Next most persuasive: The people who put money in Theranos were sophisticated investors who knew they were taking risks by investing in a private start-up.

Least persuasive: Sunny Balwani, Holmes’s ex-boyfriend and Theranos’s former No. 2 executive, was her Svengali and held her in his psychological grip. But that’s not what employees saw. According to the many employees of Theranos I talked to, this was a partnership of equals and if anyone had the last word, it was Holmes. Let’s not forget: She was founder and chief executive and controlled 99.7 percent of the voting rights.

If you had to pick one hero in this story — not you — who would it be and why?

The biggest hero is the former Theranos lab director, who was my first and most important source. If he hadn’t taken the risk to talk to me in early 2015, this scandal might never have been uncovered.

What do you think is the most important story in the health care field going forward?

Right now and for the foreseeable future, it’s the Covid pandemic. I still wonder every day where the hell this virus came from. I mean, I know it came from China, but did it jump from a bat to a rodent to humans or did it escape from a lab? That remains a huge unanswered question. Another one is: Will this pandemic ever end, or do we just have to learn to live with it? I’m inclined to think the latter.

What Nick Clegg got wrong

In a short but vague reply to a series of solid and sometimes devastating recent reports in The Wall Street Journal called “The Facebook Files,” Nick Clegg, the company’s smoothest operator, took a shot at defending his employer. But I honestly have no idea what he was trying to say.

Which may have been his goal. When you have a weak case, make things confusing. So let’s try to clear the obfuscation.

To begin, Clegg, who is the vice president of global affairs and has become quite powerful at the social media giant, probably had to say something; he was likely compelled to do so by his bosses.

I can almost hear the silent screaming from 1 Hacker Way in Menlo Park, Calif.: “WHY DON’T THEY LOVE US FOR ALL WE DO!??!?”

Maybe because the Journal reporting was so wide-ranging in its coverage of icky topics — from the toxicity of Instagram for teenage girls, to “let the celebs trash the place” rules, to a basic sense that whatever Facebook does is unfixable because the architecture is so rotten.

Most of the initial responses to the Journal series came from ham-handed execs, as I noted in my last newsletter, who made an even bigger mess, since techies are not so good at the communicating thing. So, it was up to the cashmere-P.R. stylings of Clegg to set things straight.

Which he did not (although he did not embarrass himself either). What Clegg claimed in his post, “What The Wall Street Journal Got Wrong,” was hard to argue with: that Facebook’s challenges are complex and that the people at Facebook working on them are trying really hard, so give them a friggin’ break. Who can argue with that? No one, since no one is asserting that Facebook is Thanos.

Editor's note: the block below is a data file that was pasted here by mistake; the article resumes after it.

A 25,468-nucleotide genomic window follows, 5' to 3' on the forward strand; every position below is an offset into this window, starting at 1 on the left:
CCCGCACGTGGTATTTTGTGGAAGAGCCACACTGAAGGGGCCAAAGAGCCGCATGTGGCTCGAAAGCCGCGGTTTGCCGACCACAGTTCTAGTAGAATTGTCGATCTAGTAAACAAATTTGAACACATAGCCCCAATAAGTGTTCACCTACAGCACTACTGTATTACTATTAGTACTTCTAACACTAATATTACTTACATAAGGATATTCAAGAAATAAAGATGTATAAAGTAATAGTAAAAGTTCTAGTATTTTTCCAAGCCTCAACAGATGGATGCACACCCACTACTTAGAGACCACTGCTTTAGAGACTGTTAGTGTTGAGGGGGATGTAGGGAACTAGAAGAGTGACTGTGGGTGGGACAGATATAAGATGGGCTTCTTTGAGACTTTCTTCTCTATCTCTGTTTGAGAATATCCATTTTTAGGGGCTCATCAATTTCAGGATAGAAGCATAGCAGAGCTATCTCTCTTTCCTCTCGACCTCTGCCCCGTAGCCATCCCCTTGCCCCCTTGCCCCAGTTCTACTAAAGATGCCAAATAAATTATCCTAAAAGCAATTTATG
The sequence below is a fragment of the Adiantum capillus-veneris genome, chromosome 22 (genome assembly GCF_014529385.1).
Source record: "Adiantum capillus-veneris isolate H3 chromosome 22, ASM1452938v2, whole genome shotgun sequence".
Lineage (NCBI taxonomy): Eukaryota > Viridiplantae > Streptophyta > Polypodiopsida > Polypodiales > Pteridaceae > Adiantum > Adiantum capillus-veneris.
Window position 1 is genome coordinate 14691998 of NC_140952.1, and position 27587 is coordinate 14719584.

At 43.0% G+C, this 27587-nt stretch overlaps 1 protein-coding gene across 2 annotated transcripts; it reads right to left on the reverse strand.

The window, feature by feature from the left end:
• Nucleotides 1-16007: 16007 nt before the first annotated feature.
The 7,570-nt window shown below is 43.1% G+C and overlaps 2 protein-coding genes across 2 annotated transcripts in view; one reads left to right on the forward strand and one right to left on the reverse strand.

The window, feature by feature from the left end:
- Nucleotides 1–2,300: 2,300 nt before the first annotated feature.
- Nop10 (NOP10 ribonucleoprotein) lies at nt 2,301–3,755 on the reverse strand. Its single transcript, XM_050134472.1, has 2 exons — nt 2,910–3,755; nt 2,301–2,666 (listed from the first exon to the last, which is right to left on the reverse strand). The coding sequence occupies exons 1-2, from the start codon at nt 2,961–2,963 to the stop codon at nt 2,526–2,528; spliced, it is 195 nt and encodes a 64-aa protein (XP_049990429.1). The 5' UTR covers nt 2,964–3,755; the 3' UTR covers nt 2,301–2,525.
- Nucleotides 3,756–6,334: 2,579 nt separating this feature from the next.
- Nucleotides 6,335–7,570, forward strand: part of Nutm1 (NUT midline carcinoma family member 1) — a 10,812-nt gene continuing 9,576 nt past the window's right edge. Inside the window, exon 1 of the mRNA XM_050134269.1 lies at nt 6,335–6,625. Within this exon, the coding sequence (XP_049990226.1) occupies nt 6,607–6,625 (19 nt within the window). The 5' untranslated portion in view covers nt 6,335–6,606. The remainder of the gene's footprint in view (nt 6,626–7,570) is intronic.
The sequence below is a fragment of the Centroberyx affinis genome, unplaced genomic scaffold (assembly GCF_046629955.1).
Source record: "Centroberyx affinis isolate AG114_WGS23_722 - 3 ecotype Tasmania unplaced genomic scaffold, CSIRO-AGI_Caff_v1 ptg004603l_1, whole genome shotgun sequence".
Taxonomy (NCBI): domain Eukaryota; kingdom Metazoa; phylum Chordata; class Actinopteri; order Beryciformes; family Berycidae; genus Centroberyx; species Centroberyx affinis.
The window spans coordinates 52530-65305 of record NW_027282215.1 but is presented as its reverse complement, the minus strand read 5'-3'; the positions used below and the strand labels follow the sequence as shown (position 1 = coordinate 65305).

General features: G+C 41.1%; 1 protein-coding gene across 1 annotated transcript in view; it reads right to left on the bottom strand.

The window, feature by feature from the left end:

Still, he persisted: “These stories have contained deliberate mischaracterizations of what we are trying to do, and conferred egregiously false motives to Facebook’s leadership and employees. At the heart of this series is an allegation that is just plain false: that Facebook conducts research and then systematically and willfully ignores it if the findings are inconvenient for the company.”

Eh, no, they didn’t. The Journal pieces note that these issues are indeed complex and that there has been disagreement internally about how to fix them. The articles say that Facebook’s chief, Mark Zuckerberg, gets final say and that he has made some bad calls.

Clegg also rolls out the “cherry-picking” accusation about “selective quotes,” asserting that the Journal reports present “complex and nuanced issues as if there is only ever one right answer.” Again, anyone who read them can see that they carry a consistent message that social media involves thorny issues that present vexing challenges. No one says this is easy stuff.

Irony alert: Clegg then proceeds to cherry-pick a study that is favorable to Facebook, while also saying the jury is still out on whether social media is to blame for, say, a decline in general social well-being. Fine, it’s early to make definitive conclusions, but it is abundantly clear that tech overall has been working the last nerve of a very delicate society.

These are vintage P.R. tactics, putting out there the time-will-tell narrative and minimizing impact. Except that few are saying Facebook created the Jan. 6 attack, for example; many are saying social media gave malevolent players like Donald Trump and his ilk all kinds of powerful tools and then let them run wild. Asking Facebook to please stop that is really a low bar — even if it’s complicated.

Since Clegg got here late in the game, I get that he might feel beleaguered. But he is also well paid and dialing up the faux indignation is, um, complex.

JoJo goes viral

I usually hate “Dancing With the Stars,” but you must give it up for the YouTube phenom JoJo Siwa, who was introduced to me via my toddler. She’s making history by being part of the first same-sex couple on the popular show, in the most glittery way possible. It’s a step, even if it’s a quick step. Enjoy this clip.